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EdTech Update





Motivate or manipulate

A good deal of attention has been given to the opening school address of 10 year old fifth grade student Dalton Sherman to teachers and parents in Dallas last month.  "Do You Believe in Me?"  was well-received by his audience judging by the reaction and by a number of educational bloggers.

But I was unmoved.

Dalton is obviously an extremely talented young man. He has a bright future as a preacher, politician, actor, timeshare salesman or school superintendent. The message itself was one worth hearing - we all need to believe that all children can learn and succeed. (He was delivering a script written by school board members.) So what's the problem?

  • Maybe it was just too smooth.
  • Maybe it was rhetoric without substance.
  • Maybe it was a message we've all heard so many times that it's become meaningless.

I wasn't motivated; I felt manipulated. But then I am a self-admitted cynic that needs a little substance with his speeches.

And I hope Dallas ISD paid the young man well for his work.

Sorry. Just needed to get that out of my system. I feel better now.

Watch the video on YouTube.


Cob web pages

My secretary was a little steamed at me last Friday, a situation that in itself is not all that unusual. But the cause of her distress was interesting. She had purchased school supplies for her grandsons only to find that some of them were not actually required. How was this my fault?

Turns out that she was using an old school supply list from our district website. Last year's list, of course, differs from this year's list. And being tech director and all, it was my responsibility for keeping everything on the web up-to-date.

I did immediately send an e-mail out to all staff, asking them to take a look at their school websites to make sure they reflected the 2008-09 school year, not the 2007-08 year.

Or the 1998-99 school year. Sigh...

If anyone knows of a great method for reducing the number of "cobweb" sites a school displays on its website, I'd sure like to know about it.  We have been ambitiously promoting a greater web presence for our schools and every teacher for quite some time. (See Teacher Webpages that Build Parent Partnerships) We've provided resources so that pages are easy for teachers to create and maintain. What we haven't found is way to help remind teachers (and administrators and secretaries and coaches and tech directors and ...) that the information on them needs tending now and then.

I've always thought that if I were a programmer, I would write a little script that would cause a sign to pop up on a person's computer screen at random intervals that reads "YOUR HARD DRIVE JUST CRASHED. WHEN DID YOU LAST CREATE A BACK-UP?" Maybe I could use the same program to also say, "A PARENT JUST ACCESSED YOUR WEBSITE. WHEN DID YOU LAST UPDATE?"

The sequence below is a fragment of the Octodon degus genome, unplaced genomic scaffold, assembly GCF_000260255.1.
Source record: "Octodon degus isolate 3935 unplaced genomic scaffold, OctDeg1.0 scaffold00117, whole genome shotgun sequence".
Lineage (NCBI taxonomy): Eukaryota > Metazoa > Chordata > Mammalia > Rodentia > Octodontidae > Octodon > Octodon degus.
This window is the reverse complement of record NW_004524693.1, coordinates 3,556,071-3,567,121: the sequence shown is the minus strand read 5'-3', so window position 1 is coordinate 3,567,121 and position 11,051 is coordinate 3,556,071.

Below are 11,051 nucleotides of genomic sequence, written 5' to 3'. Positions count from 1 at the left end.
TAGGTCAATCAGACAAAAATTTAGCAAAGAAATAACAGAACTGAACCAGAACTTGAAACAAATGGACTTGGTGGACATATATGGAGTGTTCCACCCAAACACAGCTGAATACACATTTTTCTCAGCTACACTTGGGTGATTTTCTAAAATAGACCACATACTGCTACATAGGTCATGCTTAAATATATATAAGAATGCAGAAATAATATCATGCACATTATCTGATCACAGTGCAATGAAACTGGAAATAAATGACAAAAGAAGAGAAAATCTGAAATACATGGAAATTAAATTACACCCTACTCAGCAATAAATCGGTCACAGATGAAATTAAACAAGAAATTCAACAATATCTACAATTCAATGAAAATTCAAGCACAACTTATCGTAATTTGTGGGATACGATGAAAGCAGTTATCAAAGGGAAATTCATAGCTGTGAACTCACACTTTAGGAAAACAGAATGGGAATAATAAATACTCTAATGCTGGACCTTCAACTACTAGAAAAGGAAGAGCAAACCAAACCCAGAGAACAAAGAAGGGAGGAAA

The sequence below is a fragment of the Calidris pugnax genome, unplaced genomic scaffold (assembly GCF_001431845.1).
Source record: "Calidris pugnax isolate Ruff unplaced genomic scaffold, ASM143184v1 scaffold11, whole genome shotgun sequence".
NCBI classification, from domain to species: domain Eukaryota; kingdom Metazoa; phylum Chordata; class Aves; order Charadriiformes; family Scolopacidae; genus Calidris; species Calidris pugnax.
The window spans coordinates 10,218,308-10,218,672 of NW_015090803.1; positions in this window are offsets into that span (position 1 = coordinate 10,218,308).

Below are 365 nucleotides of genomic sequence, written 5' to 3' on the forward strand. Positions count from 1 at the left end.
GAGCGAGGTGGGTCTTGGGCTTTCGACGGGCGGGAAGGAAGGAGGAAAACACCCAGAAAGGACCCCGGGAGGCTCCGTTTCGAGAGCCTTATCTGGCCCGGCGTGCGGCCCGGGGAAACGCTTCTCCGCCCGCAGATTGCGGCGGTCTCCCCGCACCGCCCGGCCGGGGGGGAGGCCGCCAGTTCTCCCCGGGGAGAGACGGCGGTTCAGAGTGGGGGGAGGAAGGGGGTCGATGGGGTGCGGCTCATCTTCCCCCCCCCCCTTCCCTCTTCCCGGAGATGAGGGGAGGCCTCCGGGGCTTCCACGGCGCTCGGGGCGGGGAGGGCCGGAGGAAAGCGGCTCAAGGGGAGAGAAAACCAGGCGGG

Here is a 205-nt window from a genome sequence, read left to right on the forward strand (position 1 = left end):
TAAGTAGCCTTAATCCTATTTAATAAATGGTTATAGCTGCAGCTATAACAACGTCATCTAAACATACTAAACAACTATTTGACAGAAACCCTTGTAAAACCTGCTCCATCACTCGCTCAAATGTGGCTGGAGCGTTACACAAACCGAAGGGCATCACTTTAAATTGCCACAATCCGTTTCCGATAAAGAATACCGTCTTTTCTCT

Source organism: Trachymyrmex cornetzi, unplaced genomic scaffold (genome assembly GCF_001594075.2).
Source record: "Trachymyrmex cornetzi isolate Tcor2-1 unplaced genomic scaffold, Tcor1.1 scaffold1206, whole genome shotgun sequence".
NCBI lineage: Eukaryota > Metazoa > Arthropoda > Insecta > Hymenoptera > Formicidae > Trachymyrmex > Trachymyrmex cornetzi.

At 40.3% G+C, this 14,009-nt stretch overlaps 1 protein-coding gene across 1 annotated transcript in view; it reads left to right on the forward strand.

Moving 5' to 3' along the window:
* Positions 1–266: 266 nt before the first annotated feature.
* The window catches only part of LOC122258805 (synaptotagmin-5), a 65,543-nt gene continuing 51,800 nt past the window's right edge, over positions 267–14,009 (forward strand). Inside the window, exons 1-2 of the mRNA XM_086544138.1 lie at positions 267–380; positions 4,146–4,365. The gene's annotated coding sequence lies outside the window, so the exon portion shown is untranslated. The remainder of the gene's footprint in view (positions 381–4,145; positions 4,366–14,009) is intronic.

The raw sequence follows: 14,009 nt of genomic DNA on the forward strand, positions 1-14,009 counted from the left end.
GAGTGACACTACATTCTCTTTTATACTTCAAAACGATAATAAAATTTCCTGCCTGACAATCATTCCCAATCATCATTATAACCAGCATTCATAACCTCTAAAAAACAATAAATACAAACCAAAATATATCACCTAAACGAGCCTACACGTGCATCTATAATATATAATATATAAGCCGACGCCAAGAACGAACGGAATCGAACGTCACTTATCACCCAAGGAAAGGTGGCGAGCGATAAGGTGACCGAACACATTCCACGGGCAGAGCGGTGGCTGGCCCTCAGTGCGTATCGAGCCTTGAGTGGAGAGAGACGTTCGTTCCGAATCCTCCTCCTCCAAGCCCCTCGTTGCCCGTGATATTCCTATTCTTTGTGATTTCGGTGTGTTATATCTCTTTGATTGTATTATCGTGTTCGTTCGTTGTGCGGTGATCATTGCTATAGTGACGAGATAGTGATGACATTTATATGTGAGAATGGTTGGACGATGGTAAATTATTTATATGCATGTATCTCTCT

Any programmers out there? I'll split the profits with you.


Courage of our convictions

Two library bloggers have recently questioned the wisdom of particular acquisitions they have made for their school libraries. With VP nominee Palin being rumored to have tried to censor library material, I suspect many librarians are a bit sensitive about intellectual freedom right now.

Jeri Hurd has a thoughtful "rant" about how Arabs are treated in the media, whether a book with a great text but an inciteful cover belongs on her shelves, and questions the role of schools and libraries in teaching multi-culturalism and tolerance. READ IT!

And Cathy Nelson wonders if permanently checking out a book on teen-pregnancy to the guidance counselor is a form of censorship.

Members of ALA and AASL on their respective listservs are discussing whether member commentary about Palin places ALA's non-profit status in jeopardy.

Let's review:

We trust Americans to recognize propaganda and misinformation, and to make their own decisions about what they read and believe. We do not believe they need the help of censors to assist them in this task.  American Library Association’s Library Bill of Rights
Young people have First Amendment rights. American Library Association

These are deceptively frightening statements for a large percentage of our parents, teachers and administrators. It takes a deceptively large amount of courage to fight censorship, to defend a wide variety of viewpoints - especially in a politically charged climate.

In the late 70s when I was a high school librarian, the superintendent requested that I take the magazine Psychology Today off the shelves. He objected to the ads for condoms in the back, as I remember.  I didn't remove it, but I didn't make an issue of it either. He just never checked to see if I had actually complied or not. Had the issue been pressed, I'd like to think I would have fought for my students' rights to the information in the magazine. I'd like to think so...

Techs, this certainly not an issue the library alone owns. How will you respond when a parent asks you to block Planned Parenthood, PETA or The Flying Spaghetti Monster websites? Do you have a review process in place or will you be blown about with every political wind? Good time to think about it before the gales of campaigning get stronger...